Britain’s best railway bridges and viaducts

All aboard! Prepare to embark on a playful expedition through Britain’s quirkiest railway bridges and most magnificent viaducts.

From the breathtaking beauty of the Scottish Highlands to the urban hustle of the UK’s busy cities, join us on this marvellous exploration of the British iron and stone wonders.

Forth Bridge – Scotland

Forth Bridge in ScotlandOpening in 1980 and connecting Fife and Edinburgh, Forth Bridge has been a UNESCO World Heritage site since 2015. With its iconic industrial style and deep red colour (requiring 240,000 litres of paint!), Forth Bridge has become a key symbol of Scotland’s heritage.

Carrying up to 200 trains per day from Aberdeen to Edinburgh, this splendid railway bridge is the world’s first major steel structure and even holds the record as the world’s longest cantilever bridge at 2.4km.

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Bennerley Viaduct – England

Bennerley ViaductAn iconic landmark in the East Midland’s countryside, Bennerley Viaduct is a former railway bridge located between Ilkeston in Derbyshire and Awsworth in Nottinghamshire. After closing in the 1960s, the viaduct became derelict and disused for over six decades.

Reopening in 2022 as a foot and cycle bridge, Bennerley Viaduct has been given a new lease of life with visitor facilities planned in the coming years to further inspire pride in the local community.

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Glenfinnan Viaduct – Scotland

Glenfinnan Railway ViaductSituated in the stunning Scottish Highlands, Glenfinnan Viaduct is a masterpiece of railway engineering. But this is not just a splendid viaduct for bridge enthusiasts to admire. Glenfinnan Viaduct is an iconic location from the Harry Potter franchise where the Hogwarts Express crosses on its way to the wizarding school.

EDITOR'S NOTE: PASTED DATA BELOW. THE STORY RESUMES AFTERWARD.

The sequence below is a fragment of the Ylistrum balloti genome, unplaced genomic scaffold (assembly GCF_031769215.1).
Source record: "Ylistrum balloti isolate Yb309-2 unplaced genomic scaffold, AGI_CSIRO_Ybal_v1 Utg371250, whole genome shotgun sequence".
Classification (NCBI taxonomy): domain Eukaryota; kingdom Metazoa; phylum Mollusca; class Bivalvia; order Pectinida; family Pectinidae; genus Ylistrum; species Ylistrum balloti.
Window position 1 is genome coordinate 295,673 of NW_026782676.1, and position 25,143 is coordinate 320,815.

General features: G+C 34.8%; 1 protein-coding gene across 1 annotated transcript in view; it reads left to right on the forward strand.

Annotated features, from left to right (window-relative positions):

With over 500,000 Potter fans visiting the magical landmark each year, you can even catch the Jacobite Steam Train passing over the incredible 21-arched viaduct at 10.45am and 3.15pm each day. So don’t forget to plan your trip ahead!

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Thornton Viaduct – England

Thornton ViaductThis 20-arch disused railway bridge in Thornton, West Yorkshire is a truly spectacular Grade II listing structure. Opening in 1978, the Thornton Viaduct is a 270m-long arched bridge sitting over 100 feet high.

Designed in a unique S-shape to allow smooth access to Thornton station, the viaduct stopped carrying passengers in 1955 and closed in the 1960s. However, since 2008, Thorton Viaduct has become part of the Great Northern Railway Trail – a picturesque circular Yorkshire walking route.

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Barmouth Bridge – Wales

Barmouth Bridge in WalesBarmouth Bridge, (also known as Barmouth Viaduct) is a Grade II listed single-track wooden railway viaduct located in Barmouth on Wales’ western coastline. Crossing the estuary of the River Mawddach, Barmouth Bridge is a 700m-long railway bridge carrying the Cambrian Line.